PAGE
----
WASHINGTON — Wholesale prices on domestically produced women’s and girls’ apparel fell 0.4 percent in April compared with a year earlier, the Labor Department said Tuesday.

Within the category, prices on sweaters slid 3.8 percent, while nightwear was down 5.1 percent and skirts declined 2 percent, according to the Producer Price Index. Prices on all apparel and textiles made in the U.S. rose 1.1 percent.

Steep increases in the energy area propelled wholesale prices across the economy to a seasonally adjusted 0.9 percent rise in April. The higher energy costs, however, have not had major impacts on other sectors, and producer prices outside of food and energy were up a modest 0.1 percent, indicating that inflation is under control.

“The bottom line is that wholesale price inflation, outside the energy sector, remains in check, and the outlook for core consumer prices remains favorable,” Peter Morici, professor at the University of Maryland’s Robert H. Smith School of Business, said in a report.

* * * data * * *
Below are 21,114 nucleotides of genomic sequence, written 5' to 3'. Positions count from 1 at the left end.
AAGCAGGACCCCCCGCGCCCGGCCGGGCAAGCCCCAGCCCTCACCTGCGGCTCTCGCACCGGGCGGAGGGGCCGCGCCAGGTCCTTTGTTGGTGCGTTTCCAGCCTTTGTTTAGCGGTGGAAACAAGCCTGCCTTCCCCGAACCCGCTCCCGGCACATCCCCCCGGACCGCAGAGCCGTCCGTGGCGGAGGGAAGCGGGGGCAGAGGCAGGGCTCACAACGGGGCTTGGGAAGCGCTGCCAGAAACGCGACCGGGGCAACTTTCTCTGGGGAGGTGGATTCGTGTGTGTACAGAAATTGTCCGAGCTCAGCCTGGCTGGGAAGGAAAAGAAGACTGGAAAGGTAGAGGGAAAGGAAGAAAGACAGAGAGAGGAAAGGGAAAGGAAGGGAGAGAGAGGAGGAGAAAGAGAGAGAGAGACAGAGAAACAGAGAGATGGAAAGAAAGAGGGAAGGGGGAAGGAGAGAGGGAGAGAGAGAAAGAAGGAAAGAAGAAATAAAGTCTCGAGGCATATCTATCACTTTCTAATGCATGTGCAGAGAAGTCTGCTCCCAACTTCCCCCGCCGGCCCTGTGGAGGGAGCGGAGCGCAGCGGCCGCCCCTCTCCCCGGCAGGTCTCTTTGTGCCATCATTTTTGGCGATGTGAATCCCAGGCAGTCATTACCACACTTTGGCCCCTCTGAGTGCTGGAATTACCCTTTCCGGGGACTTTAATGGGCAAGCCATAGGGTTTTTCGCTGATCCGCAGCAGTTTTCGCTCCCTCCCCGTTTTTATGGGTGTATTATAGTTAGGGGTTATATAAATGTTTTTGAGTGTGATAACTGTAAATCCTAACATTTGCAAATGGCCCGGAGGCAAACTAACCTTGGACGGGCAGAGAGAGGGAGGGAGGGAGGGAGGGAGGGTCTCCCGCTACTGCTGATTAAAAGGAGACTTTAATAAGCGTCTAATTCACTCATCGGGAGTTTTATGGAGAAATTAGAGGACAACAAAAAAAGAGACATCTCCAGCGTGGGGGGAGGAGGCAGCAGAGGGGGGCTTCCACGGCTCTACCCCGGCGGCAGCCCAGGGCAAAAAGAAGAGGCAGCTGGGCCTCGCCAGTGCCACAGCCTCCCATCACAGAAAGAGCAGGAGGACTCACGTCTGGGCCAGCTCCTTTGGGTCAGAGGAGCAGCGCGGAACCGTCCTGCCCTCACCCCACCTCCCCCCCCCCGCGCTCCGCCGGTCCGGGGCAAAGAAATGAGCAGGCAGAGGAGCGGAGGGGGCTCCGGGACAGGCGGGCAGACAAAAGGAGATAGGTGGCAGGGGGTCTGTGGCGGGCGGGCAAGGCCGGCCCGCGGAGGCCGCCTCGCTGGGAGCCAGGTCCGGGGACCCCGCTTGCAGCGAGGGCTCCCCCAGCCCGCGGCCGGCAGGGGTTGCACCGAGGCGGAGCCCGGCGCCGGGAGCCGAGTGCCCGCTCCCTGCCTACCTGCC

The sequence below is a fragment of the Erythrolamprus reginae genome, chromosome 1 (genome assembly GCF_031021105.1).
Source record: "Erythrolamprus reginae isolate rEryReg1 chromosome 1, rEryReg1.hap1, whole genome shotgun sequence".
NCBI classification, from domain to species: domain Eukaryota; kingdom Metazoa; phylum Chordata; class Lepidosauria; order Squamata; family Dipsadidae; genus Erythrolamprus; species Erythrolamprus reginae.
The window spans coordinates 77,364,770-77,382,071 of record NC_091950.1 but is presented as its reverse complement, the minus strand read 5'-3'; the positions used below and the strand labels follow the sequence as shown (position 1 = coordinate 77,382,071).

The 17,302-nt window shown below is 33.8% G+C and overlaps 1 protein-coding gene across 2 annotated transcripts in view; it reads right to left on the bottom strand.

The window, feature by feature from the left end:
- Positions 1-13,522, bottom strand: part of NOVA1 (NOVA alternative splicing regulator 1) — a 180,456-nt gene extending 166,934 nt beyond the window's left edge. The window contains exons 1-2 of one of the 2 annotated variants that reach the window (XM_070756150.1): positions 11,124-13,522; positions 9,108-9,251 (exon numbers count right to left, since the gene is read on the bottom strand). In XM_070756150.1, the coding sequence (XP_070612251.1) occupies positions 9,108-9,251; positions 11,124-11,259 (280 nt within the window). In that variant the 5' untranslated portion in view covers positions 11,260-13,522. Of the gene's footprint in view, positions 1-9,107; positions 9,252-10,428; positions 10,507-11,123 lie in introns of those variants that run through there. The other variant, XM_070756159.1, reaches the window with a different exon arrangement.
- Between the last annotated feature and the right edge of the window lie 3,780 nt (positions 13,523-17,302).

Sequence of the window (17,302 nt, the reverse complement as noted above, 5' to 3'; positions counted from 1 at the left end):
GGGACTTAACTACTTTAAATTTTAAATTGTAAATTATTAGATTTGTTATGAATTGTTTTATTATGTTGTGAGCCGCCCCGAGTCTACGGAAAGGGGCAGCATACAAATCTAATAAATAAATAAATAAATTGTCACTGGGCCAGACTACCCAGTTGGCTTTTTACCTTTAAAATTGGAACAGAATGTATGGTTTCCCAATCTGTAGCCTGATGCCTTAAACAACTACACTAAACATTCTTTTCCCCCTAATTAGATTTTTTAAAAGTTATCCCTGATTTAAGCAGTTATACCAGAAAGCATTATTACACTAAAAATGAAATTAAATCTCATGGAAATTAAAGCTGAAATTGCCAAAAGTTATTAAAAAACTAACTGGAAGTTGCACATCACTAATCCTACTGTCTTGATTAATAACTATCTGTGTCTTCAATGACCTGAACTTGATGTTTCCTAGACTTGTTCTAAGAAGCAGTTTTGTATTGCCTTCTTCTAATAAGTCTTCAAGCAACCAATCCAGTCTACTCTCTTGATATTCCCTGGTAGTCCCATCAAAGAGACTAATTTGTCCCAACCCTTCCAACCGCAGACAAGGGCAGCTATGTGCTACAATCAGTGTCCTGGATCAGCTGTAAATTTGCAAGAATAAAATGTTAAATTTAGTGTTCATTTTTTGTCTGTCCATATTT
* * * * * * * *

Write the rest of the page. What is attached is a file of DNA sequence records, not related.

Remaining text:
Morici said rising productivity has helped producers absorb higher fuel prices and wage increases.

The Consumer Price Index will offer another, more widely watched reading of inflation when it is released today. That’s of particular interest in apparel, since only about 10 percent of goods sold at retail are made in the U.S. and measured by the PPI, while the CPI includes imports as well.

The Federal Reserve Board and economists watch for signs of inflation. Concerned about swift economic growth, the Fed has raised interest rates to 5 percent.

Among the textile goods registering price increases last month were synthetic fibers, which were up 1.5 percent; processed yarns and threads, with a 2.2 percent gain; greige fabrics, up 3.9 percent, and finished fabrics, with a 2.7 percent increase.

This story first appeared in the May 17, 2006 issue of WWD. Subscribe Today.